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Minn. town hits 54 below as arctic air settles over US

NEW YORK -- Temperatures plummeted across much of the nation yesterday, approaching an all-time record in northern Minnesota and freezing the Gulf Coast as a river of Arctic air pushed southward.

Thermometers registered a low of 54 degrees below zero in Embarrass, Minn.

"You keep living, but it gets old after a while," said Christine Mackai, the town clerk for the community of 691 people in the northeast part of the state.

Minnesota's record is minus 60, set on Feb. 2, 1996, in Tower, about 10 miles north of Embarrass.

An autopsy was planned yesterday to determine whether the frigid weather contributed to the death of a 49-year-old disabled woman found Sunday morning, at least eight hours after her motorized scooter tipped over in St. Paul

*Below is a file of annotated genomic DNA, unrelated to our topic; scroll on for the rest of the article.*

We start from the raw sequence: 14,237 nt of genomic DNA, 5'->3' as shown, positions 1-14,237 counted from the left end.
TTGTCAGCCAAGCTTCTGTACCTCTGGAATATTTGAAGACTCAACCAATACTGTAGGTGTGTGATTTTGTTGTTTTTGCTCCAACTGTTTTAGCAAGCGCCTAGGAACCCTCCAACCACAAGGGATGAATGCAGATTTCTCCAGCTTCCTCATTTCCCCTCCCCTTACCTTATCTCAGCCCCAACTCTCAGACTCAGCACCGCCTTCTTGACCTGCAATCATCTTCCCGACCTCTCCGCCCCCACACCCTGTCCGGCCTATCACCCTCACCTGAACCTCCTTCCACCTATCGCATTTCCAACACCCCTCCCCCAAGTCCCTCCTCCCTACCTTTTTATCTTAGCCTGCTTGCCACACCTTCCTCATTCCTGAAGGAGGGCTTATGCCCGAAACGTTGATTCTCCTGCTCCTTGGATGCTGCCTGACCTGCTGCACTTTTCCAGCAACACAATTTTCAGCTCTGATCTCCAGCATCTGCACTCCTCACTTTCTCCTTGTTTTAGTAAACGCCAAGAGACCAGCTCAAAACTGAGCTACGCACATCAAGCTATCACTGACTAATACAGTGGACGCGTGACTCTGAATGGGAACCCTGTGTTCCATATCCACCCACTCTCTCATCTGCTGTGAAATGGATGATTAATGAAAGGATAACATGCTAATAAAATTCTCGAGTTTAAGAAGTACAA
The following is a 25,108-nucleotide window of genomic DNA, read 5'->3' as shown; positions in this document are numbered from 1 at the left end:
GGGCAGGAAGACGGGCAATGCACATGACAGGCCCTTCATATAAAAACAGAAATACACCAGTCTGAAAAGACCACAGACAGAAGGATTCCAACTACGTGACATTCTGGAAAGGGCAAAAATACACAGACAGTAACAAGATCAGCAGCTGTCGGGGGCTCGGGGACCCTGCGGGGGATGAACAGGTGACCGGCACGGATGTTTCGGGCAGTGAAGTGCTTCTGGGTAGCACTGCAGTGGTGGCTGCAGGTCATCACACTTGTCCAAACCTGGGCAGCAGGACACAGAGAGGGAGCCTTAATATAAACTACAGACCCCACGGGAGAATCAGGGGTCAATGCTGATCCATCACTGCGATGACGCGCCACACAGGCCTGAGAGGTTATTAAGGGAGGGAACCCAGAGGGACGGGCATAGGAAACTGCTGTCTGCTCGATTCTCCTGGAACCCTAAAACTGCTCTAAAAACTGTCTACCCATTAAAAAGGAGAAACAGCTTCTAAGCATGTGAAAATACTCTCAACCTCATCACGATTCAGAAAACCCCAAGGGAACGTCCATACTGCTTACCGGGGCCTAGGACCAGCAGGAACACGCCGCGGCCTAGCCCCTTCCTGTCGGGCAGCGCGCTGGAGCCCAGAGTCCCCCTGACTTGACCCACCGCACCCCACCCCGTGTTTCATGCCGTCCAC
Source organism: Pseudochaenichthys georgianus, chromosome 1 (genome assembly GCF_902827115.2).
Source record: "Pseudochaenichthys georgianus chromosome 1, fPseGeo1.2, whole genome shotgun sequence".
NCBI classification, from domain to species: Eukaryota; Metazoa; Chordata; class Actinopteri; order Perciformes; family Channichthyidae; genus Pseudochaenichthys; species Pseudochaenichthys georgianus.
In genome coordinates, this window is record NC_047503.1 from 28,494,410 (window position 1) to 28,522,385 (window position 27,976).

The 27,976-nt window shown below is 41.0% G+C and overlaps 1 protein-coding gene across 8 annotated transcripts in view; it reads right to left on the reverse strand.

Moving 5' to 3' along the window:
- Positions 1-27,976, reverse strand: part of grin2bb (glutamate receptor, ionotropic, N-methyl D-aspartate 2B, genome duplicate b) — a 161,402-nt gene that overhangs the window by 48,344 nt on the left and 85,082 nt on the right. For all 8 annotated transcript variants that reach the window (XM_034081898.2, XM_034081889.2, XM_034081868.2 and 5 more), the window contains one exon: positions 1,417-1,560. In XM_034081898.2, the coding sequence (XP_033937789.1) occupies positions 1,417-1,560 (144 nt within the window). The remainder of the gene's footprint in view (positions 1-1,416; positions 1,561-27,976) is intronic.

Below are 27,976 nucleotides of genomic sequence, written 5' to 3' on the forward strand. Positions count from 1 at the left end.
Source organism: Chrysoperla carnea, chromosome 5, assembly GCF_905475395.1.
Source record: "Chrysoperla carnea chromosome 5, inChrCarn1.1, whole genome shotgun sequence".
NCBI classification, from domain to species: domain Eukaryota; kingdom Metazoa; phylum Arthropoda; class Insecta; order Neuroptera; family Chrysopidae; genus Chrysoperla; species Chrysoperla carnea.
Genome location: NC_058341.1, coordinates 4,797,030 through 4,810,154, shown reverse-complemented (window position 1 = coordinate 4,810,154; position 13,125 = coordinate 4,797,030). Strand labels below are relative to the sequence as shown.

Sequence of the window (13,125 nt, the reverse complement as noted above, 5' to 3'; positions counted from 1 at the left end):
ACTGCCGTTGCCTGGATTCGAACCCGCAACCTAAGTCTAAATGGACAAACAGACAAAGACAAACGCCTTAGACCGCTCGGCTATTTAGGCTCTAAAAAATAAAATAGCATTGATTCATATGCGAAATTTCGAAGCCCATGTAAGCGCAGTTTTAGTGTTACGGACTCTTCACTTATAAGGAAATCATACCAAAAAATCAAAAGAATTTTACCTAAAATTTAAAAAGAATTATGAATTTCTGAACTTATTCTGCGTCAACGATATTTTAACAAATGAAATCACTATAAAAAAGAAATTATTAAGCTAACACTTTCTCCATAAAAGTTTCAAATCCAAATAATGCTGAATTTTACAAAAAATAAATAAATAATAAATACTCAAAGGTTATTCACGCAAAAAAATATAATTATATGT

The cold at Embarrass didn't stop customers from getting their morning coffee at Four Corners, a caf and gas station.

"Everybody left their cars running," waitress Trish Roggenbuck said. "It was pretty much breathtaking when you walked outside."

While below-zero readings stayed in the upper Midwest, thermometers dropped below the freezing mark all the way to the Gulf of Mexico.

The morning low was 28, with wind chills in the upper teens, in Mobile, Ala., Gulfport-Biloxi, Miss., and Pensacola, Fla. A hard freeze warning was in effect overnight for parts of Mississippi, the National Weather Service said.

Mackai said Embarrass had been prepared for bitter cold since Thursday. "It only got down to 28 below," she said.

Elsewhere in Minnesota yesterday, Babbitt chilled to 51 below, and International Falls, which calls itself the Nation's Icebox, dropped to 44 below, the Weather Service said. Farther south, Minneapolis-St. Paul bottomed out at 11 below.

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